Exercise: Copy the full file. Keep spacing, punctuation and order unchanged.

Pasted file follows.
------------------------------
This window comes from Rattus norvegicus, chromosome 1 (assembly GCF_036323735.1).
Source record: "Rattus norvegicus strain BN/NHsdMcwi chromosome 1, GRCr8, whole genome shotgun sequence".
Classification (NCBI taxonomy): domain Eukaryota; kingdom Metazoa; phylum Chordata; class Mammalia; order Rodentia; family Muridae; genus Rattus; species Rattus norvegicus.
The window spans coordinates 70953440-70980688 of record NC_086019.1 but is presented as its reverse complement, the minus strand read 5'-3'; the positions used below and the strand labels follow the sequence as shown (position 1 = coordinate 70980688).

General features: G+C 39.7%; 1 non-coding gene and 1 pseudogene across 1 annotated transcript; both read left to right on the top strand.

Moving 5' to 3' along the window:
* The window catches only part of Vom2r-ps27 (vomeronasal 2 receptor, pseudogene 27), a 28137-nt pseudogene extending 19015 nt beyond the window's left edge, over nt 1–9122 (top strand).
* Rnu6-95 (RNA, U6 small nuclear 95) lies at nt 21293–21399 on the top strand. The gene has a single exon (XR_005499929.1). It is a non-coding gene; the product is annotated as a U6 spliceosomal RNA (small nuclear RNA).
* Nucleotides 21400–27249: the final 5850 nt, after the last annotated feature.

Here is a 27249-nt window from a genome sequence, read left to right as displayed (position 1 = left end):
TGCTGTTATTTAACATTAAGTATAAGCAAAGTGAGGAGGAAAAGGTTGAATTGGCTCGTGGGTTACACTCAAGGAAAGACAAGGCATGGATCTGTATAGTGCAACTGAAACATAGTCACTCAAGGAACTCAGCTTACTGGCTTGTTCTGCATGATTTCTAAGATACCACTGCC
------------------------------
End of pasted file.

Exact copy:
This window comes from Rattus norvegicus, chromosome 1 (assembly GCF_036323735.1).
Source record: "Rattus norvegicus strain BN/NHsdMcwi chromosome 1, GRCr8, whole genome shotgun sequence".
Classification (NCBI taxonomy): domain Eukaryota; kingdom Metazoa; phylum Chordata; class Mammalia; order Rodentia; family Muridae; genus Rattus; species Rattus norvegicus.
The window spans coordinates 70953440-70980688 of record NC_086019.1 but is presented as its reverse complement, the minus strand read 5'-3'; the positions used below and the strand labels follow the sequence as shown (position 1 = coordinate 70980688).

General features: G+C 39.7%; 1 non-coding gene and 1 pseudogene across 1 annotated transcript; both read left to right on the top strand.

Moving 5' to 3' along the window:
* The window catches only part of Vom2r-ps27 (vomeronasal 2 receptor, pseudogene 27), a 28137-nt pseudogene extending 19015 nt beyond the window's left edge, over nt 1–9122 (top strand).
* Rnu6-95 (RNA, U6 small nuclear 95) lies at nt 21293–21399 on the top strand. The gene has a single exon (XR_005499929.1). It is a non-coding gene; the product is annotated as a U6 spliceosomal RNA (small nuclear RNA).
* Nucleotides 21400–27249: the final 5850 nt, after the last annotated feature.

Here is a 27249-nt window from a genome sequence, read left to right as displayed (position 1 = left end):
TGCTGTTATTTAACATTAAGTATAAGCAAAGTGAGGAGGAAAAGGTTGAATTGGCTCGTGGGTTACACTCAAGGAAAGACAAGGCATGGATCTGTATAGTGCAACTGAAACATAGTCACTCAAGGAACTCAGCTTACTGGCTTGTTCTGCATGATTTCTAAGATACCACTGCC